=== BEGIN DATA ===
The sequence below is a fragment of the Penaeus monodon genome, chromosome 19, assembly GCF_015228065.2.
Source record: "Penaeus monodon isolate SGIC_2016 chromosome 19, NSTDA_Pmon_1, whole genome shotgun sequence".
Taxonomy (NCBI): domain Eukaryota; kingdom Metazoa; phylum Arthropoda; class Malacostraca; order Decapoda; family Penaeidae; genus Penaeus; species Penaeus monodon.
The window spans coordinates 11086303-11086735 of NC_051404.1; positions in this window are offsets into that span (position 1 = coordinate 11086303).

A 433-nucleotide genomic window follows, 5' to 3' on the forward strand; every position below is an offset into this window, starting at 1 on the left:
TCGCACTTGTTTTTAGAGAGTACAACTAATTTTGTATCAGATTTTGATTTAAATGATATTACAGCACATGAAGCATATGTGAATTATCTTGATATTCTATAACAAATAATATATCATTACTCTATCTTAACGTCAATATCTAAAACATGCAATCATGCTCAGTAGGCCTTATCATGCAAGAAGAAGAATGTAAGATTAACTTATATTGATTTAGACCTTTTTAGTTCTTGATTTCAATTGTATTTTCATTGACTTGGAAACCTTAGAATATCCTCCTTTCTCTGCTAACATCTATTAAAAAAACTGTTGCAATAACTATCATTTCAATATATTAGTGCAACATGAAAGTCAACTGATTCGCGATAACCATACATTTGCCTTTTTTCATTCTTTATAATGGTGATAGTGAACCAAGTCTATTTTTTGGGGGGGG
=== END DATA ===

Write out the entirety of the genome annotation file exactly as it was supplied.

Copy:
The sequence below is a fragment of the Penaeus monodon genome, chromosome 19, assembly GCF_015228065.2.
Source record: "Penaeus monodon isolate SGIC_2016 chromosome 19, NSTDA_Pmon_1, whole genome shotgun sequence".
Taxonomy (NCBI): domain Eukaryota; kingdom Metazoa; phylum Arthropoda; class Malacostraca; order Decapoda; family Penaeidae; genus Penaeus; species Penaeus monodon.
The window spans coordinates 11086303-11086735 of NC_051404.1; positions in this window are offsets into that span (position 1 = coordinate 11086303).

A 433-nucleotide genomic window follows, 5' to 3' on the forward strand; every position below is an offset into this window, starting at 1 on the left:
TCGCACTTGTTTTTAGAGAGTACAACTAATTTTGTATCAGATTTTGATTTAAATGATATTACAGCACATGAAGCATATGTGAATTATCTTGATATTCTATAACAAATAATATATCATTACTCTATCTTAACGTCAATATCTAAAACATGCAATCATGCTCAGTAGGCCTTATCATGCAAGAAGAAGAATGTAAGATTAACTTATATTGATTTAGACCTTTTTAGTTCTTGATTTCAATTGTATTTTCATTGACTTGGAAACCTTAGAATATCCTCCTTTCTCTGCTAACATCTATTAAAAAAACTGTTGCAATAACTATCATTTCAATATATTAGTGCAACATGAAAGTCAACTGATTCGCGATAACCATACATTTGCCTTTTTTCATTCTTTATAATGGTGATAGTGAACCAAGTCTATTTTTTGGGGGGGG